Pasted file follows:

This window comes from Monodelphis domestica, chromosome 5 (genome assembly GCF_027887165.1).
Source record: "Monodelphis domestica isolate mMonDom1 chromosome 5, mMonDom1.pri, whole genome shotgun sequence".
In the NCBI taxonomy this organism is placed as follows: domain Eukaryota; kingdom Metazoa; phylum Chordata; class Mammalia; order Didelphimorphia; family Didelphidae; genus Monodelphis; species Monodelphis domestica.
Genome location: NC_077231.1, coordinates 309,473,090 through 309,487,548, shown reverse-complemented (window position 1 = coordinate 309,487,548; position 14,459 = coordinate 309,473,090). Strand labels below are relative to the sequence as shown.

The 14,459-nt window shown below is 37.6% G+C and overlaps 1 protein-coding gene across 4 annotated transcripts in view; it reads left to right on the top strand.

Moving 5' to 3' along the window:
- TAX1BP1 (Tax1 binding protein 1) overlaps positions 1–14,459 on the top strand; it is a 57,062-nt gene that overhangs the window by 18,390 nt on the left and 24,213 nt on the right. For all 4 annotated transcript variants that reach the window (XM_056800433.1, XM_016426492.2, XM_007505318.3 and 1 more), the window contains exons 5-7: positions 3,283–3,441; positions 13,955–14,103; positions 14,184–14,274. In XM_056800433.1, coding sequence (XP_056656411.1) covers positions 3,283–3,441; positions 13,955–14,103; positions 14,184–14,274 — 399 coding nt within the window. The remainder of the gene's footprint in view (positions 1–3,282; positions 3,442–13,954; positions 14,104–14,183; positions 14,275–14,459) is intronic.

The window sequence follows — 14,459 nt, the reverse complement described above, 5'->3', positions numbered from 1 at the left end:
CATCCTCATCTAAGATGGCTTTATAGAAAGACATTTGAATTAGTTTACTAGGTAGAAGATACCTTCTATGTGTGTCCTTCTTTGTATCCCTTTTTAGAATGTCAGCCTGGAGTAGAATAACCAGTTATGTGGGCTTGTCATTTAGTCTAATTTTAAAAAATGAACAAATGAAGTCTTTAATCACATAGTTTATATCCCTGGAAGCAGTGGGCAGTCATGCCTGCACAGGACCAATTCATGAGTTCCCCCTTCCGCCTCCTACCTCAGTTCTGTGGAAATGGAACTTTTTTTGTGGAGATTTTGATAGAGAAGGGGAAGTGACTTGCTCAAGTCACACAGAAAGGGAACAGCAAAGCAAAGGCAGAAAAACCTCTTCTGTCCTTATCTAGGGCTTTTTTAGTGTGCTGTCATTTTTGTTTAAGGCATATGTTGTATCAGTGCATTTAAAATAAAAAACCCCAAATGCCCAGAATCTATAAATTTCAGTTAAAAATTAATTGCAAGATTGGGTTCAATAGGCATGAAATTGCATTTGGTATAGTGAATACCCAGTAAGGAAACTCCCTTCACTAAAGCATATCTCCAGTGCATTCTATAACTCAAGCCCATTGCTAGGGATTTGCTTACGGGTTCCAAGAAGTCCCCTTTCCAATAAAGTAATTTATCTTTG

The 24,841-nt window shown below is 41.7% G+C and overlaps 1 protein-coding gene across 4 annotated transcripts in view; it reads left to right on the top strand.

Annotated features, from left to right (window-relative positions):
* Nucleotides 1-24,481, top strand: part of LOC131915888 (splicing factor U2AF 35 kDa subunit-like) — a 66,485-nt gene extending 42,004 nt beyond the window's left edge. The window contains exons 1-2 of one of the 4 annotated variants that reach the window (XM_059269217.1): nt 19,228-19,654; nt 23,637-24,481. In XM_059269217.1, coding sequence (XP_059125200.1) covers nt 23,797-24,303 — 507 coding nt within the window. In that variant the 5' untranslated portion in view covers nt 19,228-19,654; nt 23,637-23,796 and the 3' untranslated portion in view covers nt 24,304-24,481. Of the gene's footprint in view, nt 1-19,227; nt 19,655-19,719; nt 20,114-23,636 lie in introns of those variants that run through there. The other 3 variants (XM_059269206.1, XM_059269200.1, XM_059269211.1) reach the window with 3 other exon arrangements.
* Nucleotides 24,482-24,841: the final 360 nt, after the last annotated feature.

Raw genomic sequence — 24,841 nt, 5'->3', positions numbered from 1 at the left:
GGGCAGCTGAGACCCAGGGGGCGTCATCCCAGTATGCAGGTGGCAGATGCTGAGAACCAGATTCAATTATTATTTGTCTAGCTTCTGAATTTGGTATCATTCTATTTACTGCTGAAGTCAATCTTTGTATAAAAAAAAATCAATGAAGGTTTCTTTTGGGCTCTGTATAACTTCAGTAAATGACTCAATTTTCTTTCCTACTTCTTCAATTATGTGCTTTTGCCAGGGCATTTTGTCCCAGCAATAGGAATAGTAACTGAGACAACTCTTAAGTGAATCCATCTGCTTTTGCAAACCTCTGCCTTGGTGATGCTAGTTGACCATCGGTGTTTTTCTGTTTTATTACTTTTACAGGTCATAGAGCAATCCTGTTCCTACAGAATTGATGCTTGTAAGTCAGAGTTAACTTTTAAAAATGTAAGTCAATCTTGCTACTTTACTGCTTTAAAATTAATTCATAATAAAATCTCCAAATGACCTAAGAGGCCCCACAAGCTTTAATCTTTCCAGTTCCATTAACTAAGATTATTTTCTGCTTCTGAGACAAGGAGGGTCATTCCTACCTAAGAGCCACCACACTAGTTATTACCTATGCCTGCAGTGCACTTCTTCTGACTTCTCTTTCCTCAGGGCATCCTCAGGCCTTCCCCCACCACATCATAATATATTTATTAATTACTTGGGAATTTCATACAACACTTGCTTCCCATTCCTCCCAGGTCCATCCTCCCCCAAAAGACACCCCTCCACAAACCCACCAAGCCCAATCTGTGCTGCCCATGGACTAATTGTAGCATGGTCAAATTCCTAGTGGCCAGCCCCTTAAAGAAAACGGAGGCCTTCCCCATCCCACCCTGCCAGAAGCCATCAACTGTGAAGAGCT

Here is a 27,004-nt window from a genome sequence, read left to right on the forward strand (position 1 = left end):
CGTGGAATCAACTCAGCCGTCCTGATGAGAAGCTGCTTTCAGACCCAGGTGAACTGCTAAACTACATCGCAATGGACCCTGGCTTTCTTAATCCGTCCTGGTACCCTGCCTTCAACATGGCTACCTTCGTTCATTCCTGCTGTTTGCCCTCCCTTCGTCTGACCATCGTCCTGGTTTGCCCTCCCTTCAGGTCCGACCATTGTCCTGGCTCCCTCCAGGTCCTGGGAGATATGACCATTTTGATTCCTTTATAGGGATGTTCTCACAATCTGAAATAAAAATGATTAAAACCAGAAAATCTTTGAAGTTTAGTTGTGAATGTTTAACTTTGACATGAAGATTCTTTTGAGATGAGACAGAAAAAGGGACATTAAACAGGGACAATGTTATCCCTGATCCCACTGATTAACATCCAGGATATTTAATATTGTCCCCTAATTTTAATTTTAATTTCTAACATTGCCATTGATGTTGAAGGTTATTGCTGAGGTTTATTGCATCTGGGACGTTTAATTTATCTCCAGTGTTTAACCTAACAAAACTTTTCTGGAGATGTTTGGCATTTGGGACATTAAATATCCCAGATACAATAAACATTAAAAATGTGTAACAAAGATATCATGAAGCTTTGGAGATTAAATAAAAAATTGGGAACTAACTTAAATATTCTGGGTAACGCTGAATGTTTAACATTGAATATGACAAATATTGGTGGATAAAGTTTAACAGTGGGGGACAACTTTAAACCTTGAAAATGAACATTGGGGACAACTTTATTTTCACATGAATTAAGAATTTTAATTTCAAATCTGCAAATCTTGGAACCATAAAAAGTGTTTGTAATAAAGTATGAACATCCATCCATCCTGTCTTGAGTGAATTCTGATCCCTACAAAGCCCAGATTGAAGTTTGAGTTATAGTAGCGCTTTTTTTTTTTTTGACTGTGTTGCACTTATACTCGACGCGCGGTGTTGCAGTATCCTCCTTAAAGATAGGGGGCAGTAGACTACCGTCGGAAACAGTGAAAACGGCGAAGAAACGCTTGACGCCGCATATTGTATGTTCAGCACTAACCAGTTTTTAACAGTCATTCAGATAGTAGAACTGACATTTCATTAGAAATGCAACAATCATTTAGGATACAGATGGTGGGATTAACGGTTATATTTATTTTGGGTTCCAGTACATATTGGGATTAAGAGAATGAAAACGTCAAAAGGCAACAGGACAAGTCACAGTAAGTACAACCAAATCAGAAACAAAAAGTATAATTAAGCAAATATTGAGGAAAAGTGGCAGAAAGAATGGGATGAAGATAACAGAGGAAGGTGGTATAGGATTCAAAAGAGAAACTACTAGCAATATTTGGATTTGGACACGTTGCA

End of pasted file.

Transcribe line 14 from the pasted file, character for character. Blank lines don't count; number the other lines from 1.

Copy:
Raw genomic sequence — 24,841 nt, 5'->3', positions numbered from 1 at the left: